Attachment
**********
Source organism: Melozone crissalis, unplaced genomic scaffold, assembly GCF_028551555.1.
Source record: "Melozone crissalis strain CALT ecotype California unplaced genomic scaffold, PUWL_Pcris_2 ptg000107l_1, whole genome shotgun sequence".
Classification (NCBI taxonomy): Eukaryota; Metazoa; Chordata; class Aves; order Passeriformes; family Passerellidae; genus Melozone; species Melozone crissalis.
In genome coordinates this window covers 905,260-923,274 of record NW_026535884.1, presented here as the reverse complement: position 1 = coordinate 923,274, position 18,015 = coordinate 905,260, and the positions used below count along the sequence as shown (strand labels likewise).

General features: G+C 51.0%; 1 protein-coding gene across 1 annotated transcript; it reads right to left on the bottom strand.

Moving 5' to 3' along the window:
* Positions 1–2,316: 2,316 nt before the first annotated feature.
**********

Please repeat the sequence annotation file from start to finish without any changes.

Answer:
Source organism: Melozone crissalis, unplaced genomic scaffold, assembly GCF_028551555.1.
Source record: "Melozone crissalis strain CALT ecotype California unplaced genomic scaffold, PUWL_Pcris_2 ptg000107l_1, whole genome shotgun sequence".
Classification (NCBI taxonomy): Eukaryota; Metazoa; Chordata; class Aves; order Passeriformes; family Passerellidae; genus Melozone; species Melozone crissalis.
In genome coordinates this window covers 905,260-923,274 of record NW_026535884.1, presented here as the reverse complement: position 1 = coordinate 923,274, position 18,015 = coordinate 905,260, and the positions used below count along the sequence as shown (strand labels likewise).

General features: G+C 51.0%; 1 protein-coding gene across 1 annotated transcript; it reads right to left on the bottom strand.

Moving 5' to 3' along the window:
* Positions 1–2,316: 2,316 nt before the first annotated feature.